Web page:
Digestive Diseases and Sciences

, Volume 63, Issue 1, pp 193–197 | Cite as

Small Intestinal Bacterial Overgrowth: Should Screening Be Included in the Pre-fecal Microbiota Transplantation Evaluation?

  • Jessica R. Allegretti
  • Zain Kassam
  • Walter W. Chan
Original Article



Fecal microbiota transplantation (FMT) is safe and effective for recurrent Clostridium difficile infection (rCDI) and often involves terminal ileal (TI) stool infusion. Patients report gastrointestinal (GI) symptoms post-FMT despite rCDI resolution. Small intestinal bacterial overgrowth (SIBO) screening is not routinely performed pre-FMT. The effect of donor/recipient SIBO status on FMT outcomes and post-FMT GI symptoms is unclear. We aim to evaluate the value of pre-FMT SIBO screening on post-FMT outcomes and symptoms.


This was a prospective pilot study of consecutive adults with rCDI undergoing FMT by colonoscopy at a tertiary center. Routine pre-FMT screening and baseline lactulose breath tests (LBTs) were performed for donors and recipients. Positive LBT required a rise > 20 ppm in breath hydrogen or any methane level > 10 ppm within 90 min. The presence of GI symptoms and CDI resolution were assessed 8 weeks post-FMT. Fisher’s exact/Student’s t tests were performed for statistical analyses.


Twenty recipients (58.3 years, 85% women) enrolled in the study. Fourteen (70%) FMTs involved TI stool infusion. Four (20%) recipients and six (30%) donors had positive LBT pre-FMT. At 8 weeks post-FMT, 17 (85%) recipients had CDI resolution and five (25%) reported GI symptoms. Pre-FMT LBT result was not associated with post-FMT CDI resolution or GI symptoms. There was a trend toward increased GI symptoms among recipients receiving stool from LBT-positive donors (50 vs 14.2%, p = 0.09).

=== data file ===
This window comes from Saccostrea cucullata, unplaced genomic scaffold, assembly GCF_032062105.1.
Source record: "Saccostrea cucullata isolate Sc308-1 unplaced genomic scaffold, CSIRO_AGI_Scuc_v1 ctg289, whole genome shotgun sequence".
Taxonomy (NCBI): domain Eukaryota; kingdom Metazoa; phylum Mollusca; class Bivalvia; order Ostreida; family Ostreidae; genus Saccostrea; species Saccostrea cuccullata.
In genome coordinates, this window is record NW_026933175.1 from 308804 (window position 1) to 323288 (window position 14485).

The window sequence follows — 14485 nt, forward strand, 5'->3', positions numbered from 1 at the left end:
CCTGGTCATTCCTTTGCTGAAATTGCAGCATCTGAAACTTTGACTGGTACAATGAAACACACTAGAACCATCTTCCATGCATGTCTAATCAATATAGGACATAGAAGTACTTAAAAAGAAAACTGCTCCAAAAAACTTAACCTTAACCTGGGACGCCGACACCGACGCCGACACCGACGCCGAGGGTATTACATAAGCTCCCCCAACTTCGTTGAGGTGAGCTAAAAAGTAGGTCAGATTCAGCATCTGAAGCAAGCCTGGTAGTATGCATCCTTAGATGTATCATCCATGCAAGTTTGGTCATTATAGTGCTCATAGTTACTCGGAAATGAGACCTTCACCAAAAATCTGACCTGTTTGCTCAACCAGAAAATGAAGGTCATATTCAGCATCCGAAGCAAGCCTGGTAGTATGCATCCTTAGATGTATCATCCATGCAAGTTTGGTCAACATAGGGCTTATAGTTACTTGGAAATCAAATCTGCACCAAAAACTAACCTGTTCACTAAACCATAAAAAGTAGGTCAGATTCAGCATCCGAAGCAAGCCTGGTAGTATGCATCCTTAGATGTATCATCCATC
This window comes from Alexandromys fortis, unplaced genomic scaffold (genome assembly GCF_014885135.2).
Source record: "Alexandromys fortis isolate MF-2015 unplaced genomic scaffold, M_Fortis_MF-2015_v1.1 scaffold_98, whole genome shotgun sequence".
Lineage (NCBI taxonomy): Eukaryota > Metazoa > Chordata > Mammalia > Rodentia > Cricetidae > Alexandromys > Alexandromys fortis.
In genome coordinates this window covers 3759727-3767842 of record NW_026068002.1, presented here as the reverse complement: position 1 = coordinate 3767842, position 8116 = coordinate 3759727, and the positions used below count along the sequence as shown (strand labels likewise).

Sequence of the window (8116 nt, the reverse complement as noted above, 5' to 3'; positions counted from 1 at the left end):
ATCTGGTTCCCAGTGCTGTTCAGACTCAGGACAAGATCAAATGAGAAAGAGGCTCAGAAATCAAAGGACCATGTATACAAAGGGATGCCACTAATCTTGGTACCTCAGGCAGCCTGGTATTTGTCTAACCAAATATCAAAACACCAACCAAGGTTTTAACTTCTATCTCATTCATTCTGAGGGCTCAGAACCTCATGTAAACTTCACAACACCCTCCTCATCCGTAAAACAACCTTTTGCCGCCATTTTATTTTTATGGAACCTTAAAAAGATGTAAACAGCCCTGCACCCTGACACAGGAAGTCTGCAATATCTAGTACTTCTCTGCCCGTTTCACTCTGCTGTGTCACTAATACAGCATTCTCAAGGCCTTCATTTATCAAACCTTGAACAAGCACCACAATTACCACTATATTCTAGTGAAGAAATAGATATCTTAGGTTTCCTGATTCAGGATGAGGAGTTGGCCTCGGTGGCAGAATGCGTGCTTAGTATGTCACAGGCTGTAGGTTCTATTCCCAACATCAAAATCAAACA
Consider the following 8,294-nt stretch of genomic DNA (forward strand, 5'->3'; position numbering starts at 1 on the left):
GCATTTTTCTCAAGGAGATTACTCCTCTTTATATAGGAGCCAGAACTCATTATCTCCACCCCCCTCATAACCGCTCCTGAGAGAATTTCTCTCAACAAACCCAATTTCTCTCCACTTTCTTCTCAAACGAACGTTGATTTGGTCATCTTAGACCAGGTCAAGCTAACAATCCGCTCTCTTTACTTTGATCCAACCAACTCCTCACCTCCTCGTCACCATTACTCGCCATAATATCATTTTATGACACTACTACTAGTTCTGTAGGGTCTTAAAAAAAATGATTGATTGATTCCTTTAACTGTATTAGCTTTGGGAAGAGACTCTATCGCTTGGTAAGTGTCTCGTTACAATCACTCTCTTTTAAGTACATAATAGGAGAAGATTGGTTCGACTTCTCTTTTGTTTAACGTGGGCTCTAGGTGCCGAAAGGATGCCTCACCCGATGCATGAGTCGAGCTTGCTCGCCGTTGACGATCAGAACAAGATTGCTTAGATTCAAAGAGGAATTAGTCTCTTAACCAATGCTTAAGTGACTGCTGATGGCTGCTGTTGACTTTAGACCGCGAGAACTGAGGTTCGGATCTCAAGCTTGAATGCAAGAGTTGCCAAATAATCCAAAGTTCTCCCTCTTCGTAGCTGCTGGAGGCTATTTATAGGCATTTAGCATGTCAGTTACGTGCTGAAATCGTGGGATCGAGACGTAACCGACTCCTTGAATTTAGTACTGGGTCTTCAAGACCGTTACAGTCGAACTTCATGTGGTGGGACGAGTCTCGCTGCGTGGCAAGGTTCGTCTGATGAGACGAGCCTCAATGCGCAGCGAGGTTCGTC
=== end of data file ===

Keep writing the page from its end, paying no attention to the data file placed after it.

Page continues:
FMT is effective and well tolerated for rCDI. Positive LBT in asymptomatic donors may have an effect on post-FMT GI symptoms. Larger studies are needed.


Clostridium difficile Fecal microbiota transplantation Small intestinal bacterial overgrowth Lactulose breath test Diarrhea 


Author’s contribution

JRA and WWC initiated study concept and design. JRA contributed to acquisition of data, analysis and interpretation of data, and drafting of the manuscript. ZK and WWC contributed to interpretation of data and critical revision of the manuscript.

Compliance with ethical standards

Conflict of interest

ZK is employed at OpenBiome, a nonprofit stool bank that provides clinicians with preparations for fecal microbiota transplantation and supports research into the human microbiome. ZK also receives research support and has equity in Finch Therapeutics. JRA consults for Finch Therapeutics. There were no other conflicts of interest to report for any authors relevant to the work presented in this manuscript.


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Copyright information

© Springer Science+Business Media, LLC, part of Springer Nature 2017

Authors and Affiliations

  • Jessica R. Allegretti
    • 1
    • 2
  • Zain Kassam
    • 3
    • 4
  • Walter W. Chan
    • 1
    • 2
  1. 1.Division of Gastroenterology, Hepatology and EndoscopyBrigham and Women’s HospitalBostonUSA
  2. 2.Harvard Medical SchoolBostonUSA
  3. 3.OpenBiomeSomervilleUSA
  4. 4.Division of Biological EngineeringMassachusetts Institute of TechnologyCambridgeUSA

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